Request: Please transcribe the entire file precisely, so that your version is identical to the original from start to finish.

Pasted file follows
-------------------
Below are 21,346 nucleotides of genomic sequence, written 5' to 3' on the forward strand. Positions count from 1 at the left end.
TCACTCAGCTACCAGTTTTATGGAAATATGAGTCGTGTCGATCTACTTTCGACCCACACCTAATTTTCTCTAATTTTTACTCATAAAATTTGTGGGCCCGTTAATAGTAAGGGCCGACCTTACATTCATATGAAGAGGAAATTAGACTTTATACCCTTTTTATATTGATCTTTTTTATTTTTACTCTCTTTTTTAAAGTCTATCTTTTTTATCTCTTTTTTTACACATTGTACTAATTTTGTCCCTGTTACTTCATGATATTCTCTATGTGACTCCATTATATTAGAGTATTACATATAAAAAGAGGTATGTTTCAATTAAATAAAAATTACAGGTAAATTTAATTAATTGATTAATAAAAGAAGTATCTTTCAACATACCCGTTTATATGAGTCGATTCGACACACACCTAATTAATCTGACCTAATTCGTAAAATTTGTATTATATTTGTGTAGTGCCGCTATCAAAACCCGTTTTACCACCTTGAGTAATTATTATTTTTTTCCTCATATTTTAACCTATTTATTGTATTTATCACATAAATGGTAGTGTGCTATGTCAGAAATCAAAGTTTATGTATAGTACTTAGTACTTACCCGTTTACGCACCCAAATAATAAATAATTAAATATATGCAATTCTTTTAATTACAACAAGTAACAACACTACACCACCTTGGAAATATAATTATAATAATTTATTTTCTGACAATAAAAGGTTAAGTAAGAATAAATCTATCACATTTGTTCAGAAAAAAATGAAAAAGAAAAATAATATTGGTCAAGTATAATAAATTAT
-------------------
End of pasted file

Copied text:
Below are 21,346 nucleotides of genomic sequence, written 5' to 3' on the forward strand. Positions count from 1 at the left end.
TCACTCAGCTACCAGTTTTATGGAAATATGAGTCGTGTCGATCTACTTTCGACCCACACCTAATTTTCTCTAATTTTTACTCATAAAATTTGTGGGCCCGTTAATAGTAAGGGCCGACCTTACATTCATATGAAGAGGAAATTAGACTTTATACCCTTTTTATATTGATCTTTTTTATTTTTACTCTCTTTTTTAAAGTCTATCTTTTTTATCTCTTTTTTTACACATTGTACTAATTTTGTCCCTGTTACTTCATGATATTCTCTATGTGACTCCATTATATTAGAGTATTACATATAAAAAGAGGTATGTTTCAATTAAATAAAAATTACAGGTAAATTTAATTAATTGATTAATAAAAGAAGTATCTTTCAACATACCCGTTTATATGAGTCGATTCGACACACACCTAATTAATCTGACCTAATTCGTAAAATTTGTATTATATTTGTGTAGTGCCGCTATCAAAACCCGTTTTACCACCTTGAGTAATTATTATTTTTTTCCTCATATTTTAACCTATTTATTGTATTTATCACATAAATGGTAGTGTGCTATGTCAGAAATCAAAGTTTATGTATAGTACTTAGTACTTACCCGTTTACGCACCCAAATAATAAATAATTAAATATATGCAATTCTTTTAATTACAACAAGTAACAACACTACACCACCTTGGAAATATAATTATAATAATTTATTTTCTGACAATAAAAGGTTAAGTAAGAATAAATCTATCACATTTGTTCAGAAAAAAATGAAAAAGAAAAATAATATTGGTCAAGTATAATAAATTAT